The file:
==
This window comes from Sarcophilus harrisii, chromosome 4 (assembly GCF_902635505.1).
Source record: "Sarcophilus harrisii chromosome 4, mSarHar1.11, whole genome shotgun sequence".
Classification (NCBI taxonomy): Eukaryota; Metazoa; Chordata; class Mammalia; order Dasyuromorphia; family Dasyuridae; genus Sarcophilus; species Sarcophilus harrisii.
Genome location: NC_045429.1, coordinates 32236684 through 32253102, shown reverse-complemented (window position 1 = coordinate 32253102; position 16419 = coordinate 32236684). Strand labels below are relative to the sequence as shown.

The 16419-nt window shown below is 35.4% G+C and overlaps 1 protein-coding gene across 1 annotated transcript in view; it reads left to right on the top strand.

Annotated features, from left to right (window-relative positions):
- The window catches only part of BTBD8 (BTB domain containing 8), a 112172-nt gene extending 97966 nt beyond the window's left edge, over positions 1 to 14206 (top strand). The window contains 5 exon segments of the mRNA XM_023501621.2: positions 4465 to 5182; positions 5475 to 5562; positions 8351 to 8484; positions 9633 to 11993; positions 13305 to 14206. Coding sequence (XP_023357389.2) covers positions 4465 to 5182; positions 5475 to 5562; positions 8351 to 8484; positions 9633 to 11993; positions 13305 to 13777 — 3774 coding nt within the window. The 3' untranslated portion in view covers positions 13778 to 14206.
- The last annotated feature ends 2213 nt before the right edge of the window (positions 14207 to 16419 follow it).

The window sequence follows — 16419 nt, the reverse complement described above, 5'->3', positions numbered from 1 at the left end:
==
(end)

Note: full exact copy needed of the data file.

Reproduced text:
This window comes from Sarcophilus harrisii, chromosome 4 (assembly GCF_902635505.1).
Source record: "Sarcophilus harrisii chromosome 4, mSarHar1.11, whole genome shotgun sequence".
Classification (NCBI taxonomy): Eukaryota; Metazoa; Chordata; class Mammalia; order Dasyuromorphia; family Dasyuridae; genus Sarcophilus; species Sarcophilus harrisii.
Genome location: NC_045429.1, coordinates 32236684 through 32253102, shown reverse-complemented (window position 1 = coordinate 32253102; position 16419 = coordinate 32236684). Strand labels below are relative to the sequence as shown.

The 16419-nt window shown below is 35.4% G+C and overlaps 1 protein-coding gene across 1 annotated transcript in view; it reads left to right on the top strand.

Annotated features, from left to right (window-relative positions):
- The window catches only part of BTBD8 (BTB domain containing 8), a 112172-nt gene extending 97966 nt beyond the window's left edge, over positions 1 to 14206 (top strand). The window contains 5 exon segments of the mRNA XM_023501621.2: positions 4465 to 5182; positions 5475 to 5562; positions 8351 to 8484; positions 9633 to 11993; positions 13305 to 14206. Coding sequence (XP_023357389.2) covers positions 4465 to 5182; positions 5475 to 5562; positions 8351 to 8484; positions 9633 to 11993; positions 13305 to 13777 — 3774 coding nt within the window. The 3' untranslated portion in view covers positions 13778 to 14206.
- The last annotated feature ends 2213 nt before the right edge of the window (positions 14207 to 16419 follow it).

The window sequence follows — 16419 nt, the reverse complement described above, 5'->3', positions numbered from 1 at the left end: